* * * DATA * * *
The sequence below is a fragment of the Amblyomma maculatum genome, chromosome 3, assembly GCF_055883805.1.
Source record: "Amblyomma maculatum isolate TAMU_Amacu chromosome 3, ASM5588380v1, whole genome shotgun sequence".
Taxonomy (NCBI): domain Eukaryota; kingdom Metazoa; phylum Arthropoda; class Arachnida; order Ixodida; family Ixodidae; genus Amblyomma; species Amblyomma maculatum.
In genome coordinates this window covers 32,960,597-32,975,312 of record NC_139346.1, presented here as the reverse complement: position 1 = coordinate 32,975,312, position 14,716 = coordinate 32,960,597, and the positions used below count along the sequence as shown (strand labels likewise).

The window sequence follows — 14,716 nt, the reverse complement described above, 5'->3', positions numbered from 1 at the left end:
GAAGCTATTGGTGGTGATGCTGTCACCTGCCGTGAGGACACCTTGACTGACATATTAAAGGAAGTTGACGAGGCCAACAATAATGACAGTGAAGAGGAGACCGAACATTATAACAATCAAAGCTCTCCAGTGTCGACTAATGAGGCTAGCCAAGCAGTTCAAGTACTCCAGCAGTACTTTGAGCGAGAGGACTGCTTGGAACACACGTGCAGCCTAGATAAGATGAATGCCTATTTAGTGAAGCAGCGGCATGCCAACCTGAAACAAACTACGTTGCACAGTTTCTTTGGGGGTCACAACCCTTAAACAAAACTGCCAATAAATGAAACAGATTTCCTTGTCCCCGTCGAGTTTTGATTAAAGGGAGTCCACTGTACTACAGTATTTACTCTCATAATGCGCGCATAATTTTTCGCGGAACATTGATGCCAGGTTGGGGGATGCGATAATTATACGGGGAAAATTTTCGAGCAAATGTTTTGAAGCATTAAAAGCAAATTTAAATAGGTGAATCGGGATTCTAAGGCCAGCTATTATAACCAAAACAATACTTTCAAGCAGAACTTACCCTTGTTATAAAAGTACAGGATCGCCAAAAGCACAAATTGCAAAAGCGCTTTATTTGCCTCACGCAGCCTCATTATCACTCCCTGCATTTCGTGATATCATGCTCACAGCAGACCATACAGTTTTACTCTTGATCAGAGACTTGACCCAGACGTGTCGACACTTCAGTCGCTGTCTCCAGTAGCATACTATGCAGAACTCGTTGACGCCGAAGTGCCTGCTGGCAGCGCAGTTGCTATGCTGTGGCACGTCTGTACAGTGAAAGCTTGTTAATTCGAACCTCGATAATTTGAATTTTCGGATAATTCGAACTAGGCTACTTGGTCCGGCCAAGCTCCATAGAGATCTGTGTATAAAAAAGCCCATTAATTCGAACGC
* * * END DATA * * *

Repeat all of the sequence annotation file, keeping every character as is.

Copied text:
The sequence below is a fragment of the Amblyomma maculatum genome, chromosome 3, assembly GCF_055883805.1.
Source record: "Amblyomma maculatum isolate TAMU_Amacu chromosome 3, ASM5588380v1, whole genome shotgun sequence".
Taxonomy (NCBI): domain Eukaryota; kingdom Metazoa; phylum Arthropoda; class Arachnida; order Ixodida; family Ixodidae; genus Amblyomma; species Amblyomma maculatum.
In genome coordinates this window covers 32,960,597-32,975,312 of record NC_139346.1, presented here as the reverse complement: position 1 = coordinate 32,975,312, position 14,716 = coordinate 32,960,597, and the positions used below count along the sequence as shown (strand labels likewise).

The window sequence follows — 14,716 nt, the reverse complement described above, 5'->3', positions numbered from 1 at the left end:
GAAGCTATTGGTGGTGATGCTGTCACCTGCCGTGAGGACACCTTGACTGACATATTAAAGGAAGTTGACGAGGCCAACAATAATGACAGTGAAGAGGAGACCGAACATTATAACAATCAAAGCTCTCCAGTGTCGACTAATGAGGCTAGCCAAGCAGTTCAAGTACTCCAGCAGTACTTTGAGCGAGAGGACTGCTTGGAACACACGTGCAGCCTAGATAAGATGAATGCCTATTTAGTGAAGCAGCGGCATGCCAACCTGAAACAAACTACGTTGCACAGTTTCTTTGGGGGTCACAACCCTTAAACAAAACTGCCAATAAATGAAACAGATTTCCTTGTCCCCGTCGAGTTTTGATTAAAGGGAGTCCACTGTACTACAGTATTTACTCTCATAATGCGCGCATAATTTTTCGCGGAACATTGATGCCAGGTTGGGGGATGCGATAATTATACGGGGAAAATTTTCGAGCAAATGTTTTGAAGCATTAAAAGCAAATTTAAATAGGTGAATCGGGATTCTAAGGCCAGCTATTATAACCAAAACAATACTTTCAAGCAGAACTTACCCTTGTTATAAAAGTACAGGATCGCCAAAAGCACAAATTGCAAAAGCGCTTTATTTGCCTCACGCAGCCTCATTATCACTCCCTGCATTTCGTGATATCATGCTCACAGCAGACCATACAGTTTTACTCTTGATCAGAGACTTGACCCAGACGTGTCGACACTTCAGTCGCTGTCTCCAGTAGCATACTATGCAGAACTCGTTGACGCCGAAGTGCCTGCTGGCAGCGCAGTTGCTATGCTGTGGCACGTCTGTACAGTGAAAGCTTGTTAATTCGAACCTCGATAATTTGAATTTTCGGATAATTCGAACTAGGCTACTTGGTCCGGCCAAGCTCCATAGAGATCTGTGTATAAAAAAGCCCATTAATTCGAACGC